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Ashley Reginald Magliore v. Officer Larry Brooks

UNITED STATES DISTRICT COURT FOR THE DISTRICT OF COLUMBIA


February 22, 2012

ASHLEY REGINALD MAGLIORE, PLAINTIFF,
v.
OFFICER LARRY BROOKS, ET AL., DEFENDANTS.

The opinion of the court was delivered by: Richard W. Roberts United States District Judge

MEMORANDUM OPINION AND ORDER

Plaintiff Ashley Magliore brings this action for damages against the District of Columbia (the "District") and Metropolitan Police Department ("MPD") Officers Larry Brooks and Luis Cartagena, asserting constitutional claims of excessive force and false arrest under 42 U.S.C. § 1983, and common law claims of false arrest, assault and battery, negligence, and malicious prosecution. The defendants have moved for summary judgment. Because Magliore has not shown that the alleged unconstitutional conduct was caused by any District of Columbia policy or practice, judgment will be entered for the District on the § 1983 claims. Because Magliore has not shown that his criminal charges were terminated on the merits in his favor, and his claim of negligence is not distinct from his claims of assault and battery and excessive force, judgment will be entered for the defendants on the malicious prosecution and negligence claims. However, because there are genuine issues of material -fact as to the remaining excessive force, assault and battery, and false arrest claims, the remainder of the defendants' motion will be denied.

BACKGROUND

One evening, Magliore patronized a tavern named Eye Bar located on I Street N.W. in Washington, D.C. (Pl.'s Stmt. of Mat. Facts Not in Genuine Dispute ("Pl.'s Stmt.") ¶ 3; Defs.' Stmt. of Mat. Facts as to Which There are No Genuine Disputes ("Defs.' Stmt.") ¶ 2.) Cartagena and Brooks were on patrol that night, and they stopped in front of Eye Bar to "watch the crowd." (Pl.'s Stmt. ¶ 27.) Magliore had at least three drinks while inside Eye Bar. (Defs.' Stmt. ¶ 3.) At approximately 11:00 p.m. that evening, Magliore left Eye Bar and saw his friend, Sigidi Mbonisi, engaged in a dispute with Brooks and Cartagena. Mbonisi had been expelled from Eye Bar for, among other things, striking a bouncer. (Defs.' Stmt. ¶¶ 4-5; Pl.'s Stmt. ¶¶ 4-5.) Magliore heard Mbonisi state to the officers that he had not done anything wrong. (Pl.'s Stmt. ¶ 6.) The officers directed Magliore to leave, but Magliore told the officers that he wanted information about the incident to provide to Mbonisi's fiance. (Pl.'s Stmt. ¶¶ 7-8; Defs.' Stmt. ¶ 8.) Brooks grabbed Magliore's arm, causing Magliore to put his hands out and say, "wait, wait, wait." (Pl.'s Stmt. ¶¶ 9-11; Defs.' Stmt. ¶ 9.) Brooks then struck Magliore in the rear left side of his head, leaving a three-inch laceration. (Pl.'s Stmt. ¶¶ 12, 15; Compl. ¶ 4.) Magliore alleges that Brooks and Cartagena also struck him in the ribs, chest, right hand, and left knee with asp batons. However, Magliore did not specifically remember the blows to his ribs, left knee, and chest. (Pl.'s Stmt. ¶ 14; Defs.' Stmt. ¶ 12.) An eyewitness, Ilyas Mumin, saw the officers beat Magliore with their batons, and later kick him while he was on the ground in handcuffs. (Pl.'s Stmt. ¶¶ 21, 22.) Magliore was taken to a local hospital, where, in addition to the laceration on his head, he was diagnosed with five fractured ribs. (Pl.'s Stmt. ¶ 16.) Magliore was arrested and charged with assaulting Brooks and resisting arrest. (Defs.' Stmt. ¶ 15.) Magliore denied assaulting Brooks or resisting arrest, and Mumin said Magliore had not been physically aggressive toward the officers. (Pl.'s Stmt. ¶¶ 12, 26.) The charges were eventually dropped. (Defs.' Stmt. ¶ 15.)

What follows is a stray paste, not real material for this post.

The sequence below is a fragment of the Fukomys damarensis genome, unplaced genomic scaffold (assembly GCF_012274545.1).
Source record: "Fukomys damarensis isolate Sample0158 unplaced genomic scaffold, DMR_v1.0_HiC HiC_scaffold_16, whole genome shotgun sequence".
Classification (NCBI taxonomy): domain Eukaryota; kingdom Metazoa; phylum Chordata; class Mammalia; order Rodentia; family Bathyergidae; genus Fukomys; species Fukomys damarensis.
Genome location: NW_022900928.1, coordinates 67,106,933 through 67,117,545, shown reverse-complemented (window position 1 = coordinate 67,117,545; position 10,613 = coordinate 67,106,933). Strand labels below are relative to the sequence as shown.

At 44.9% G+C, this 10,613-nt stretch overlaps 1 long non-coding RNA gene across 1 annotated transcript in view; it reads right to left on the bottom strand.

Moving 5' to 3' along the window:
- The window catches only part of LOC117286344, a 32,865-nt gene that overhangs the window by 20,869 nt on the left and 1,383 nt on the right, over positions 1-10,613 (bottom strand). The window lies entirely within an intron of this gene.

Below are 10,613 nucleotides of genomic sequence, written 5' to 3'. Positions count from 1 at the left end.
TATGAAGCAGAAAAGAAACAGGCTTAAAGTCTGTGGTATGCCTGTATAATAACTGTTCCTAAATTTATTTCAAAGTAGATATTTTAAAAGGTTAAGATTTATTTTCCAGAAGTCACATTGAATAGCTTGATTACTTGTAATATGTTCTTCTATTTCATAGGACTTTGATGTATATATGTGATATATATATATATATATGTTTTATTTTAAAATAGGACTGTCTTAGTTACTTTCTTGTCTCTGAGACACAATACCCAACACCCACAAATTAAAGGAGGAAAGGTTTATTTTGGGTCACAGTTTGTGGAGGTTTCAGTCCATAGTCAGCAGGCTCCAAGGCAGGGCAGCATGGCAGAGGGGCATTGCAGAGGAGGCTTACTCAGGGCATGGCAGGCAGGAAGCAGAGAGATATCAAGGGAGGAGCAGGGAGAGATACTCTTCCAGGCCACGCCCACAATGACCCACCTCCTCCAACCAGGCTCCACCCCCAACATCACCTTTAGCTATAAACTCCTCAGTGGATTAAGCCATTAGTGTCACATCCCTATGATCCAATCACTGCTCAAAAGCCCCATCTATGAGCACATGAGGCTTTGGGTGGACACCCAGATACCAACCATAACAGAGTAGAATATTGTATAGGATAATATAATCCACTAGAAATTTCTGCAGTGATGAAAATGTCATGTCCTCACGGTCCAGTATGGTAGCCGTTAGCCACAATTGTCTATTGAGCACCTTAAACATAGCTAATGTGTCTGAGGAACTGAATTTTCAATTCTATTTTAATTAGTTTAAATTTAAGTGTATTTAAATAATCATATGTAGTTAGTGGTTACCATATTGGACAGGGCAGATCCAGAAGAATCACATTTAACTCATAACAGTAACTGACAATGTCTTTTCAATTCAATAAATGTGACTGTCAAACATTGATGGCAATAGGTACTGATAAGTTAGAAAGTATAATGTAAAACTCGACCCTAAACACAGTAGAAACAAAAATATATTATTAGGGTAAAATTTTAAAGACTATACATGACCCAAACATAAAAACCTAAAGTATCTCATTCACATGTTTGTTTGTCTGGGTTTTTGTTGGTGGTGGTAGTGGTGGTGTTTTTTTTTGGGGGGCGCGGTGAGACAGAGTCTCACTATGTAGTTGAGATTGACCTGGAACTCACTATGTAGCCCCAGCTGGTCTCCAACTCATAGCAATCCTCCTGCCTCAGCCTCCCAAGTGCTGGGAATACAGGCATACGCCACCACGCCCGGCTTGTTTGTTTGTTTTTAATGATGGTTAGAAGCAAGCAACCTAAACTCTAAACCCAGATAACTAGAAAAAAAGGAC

Magliore filed this six-count complaint against the District, Brooks and Cartagena alleging claims under 42 U.S.C. § 1983 for violating Magliore's Fourth Amendment rights to be free from police use of excessive force (Count 1) and from false arrest (Count 4); a claim for common law assault and battery (Count 2); a claim for negligence for Brooks' and Cartagena's failure to use reasonable care in the performance of their official duties, and for the defendants' failure to have a sufficient number of police officers present at Eye Bar (Count 3); a claim for common law false arrest (Count 5); and a claim for malicious prosecution (Count 6). The defendants have moved for summary judgment. They argue that judgment should be entered against Magliore on his § 1983 claims because he failed to establish municipal liability against the District, and his claims do not rise to the level of violations under § 1983. The defendants further seek judgment against Magliore on his negligence, false arrest and malicious prosecution claims. They argue that a negligence claim joined with an intentional force claim against police cannot survive without distinct facts, missing here, reflecting negligence. They add that the evidence in the record establishes that Magliore was lawfully arrested for assaulting a police officer and resisting arrest, and he has not shown that the dismissal of his charges was with prejudice. Finally, the defendants assert that no evidence supports the excessive force and assault and battery claims against Cartagena.*fn1 Magliore opposes the defendants' motion.

DISCUSSION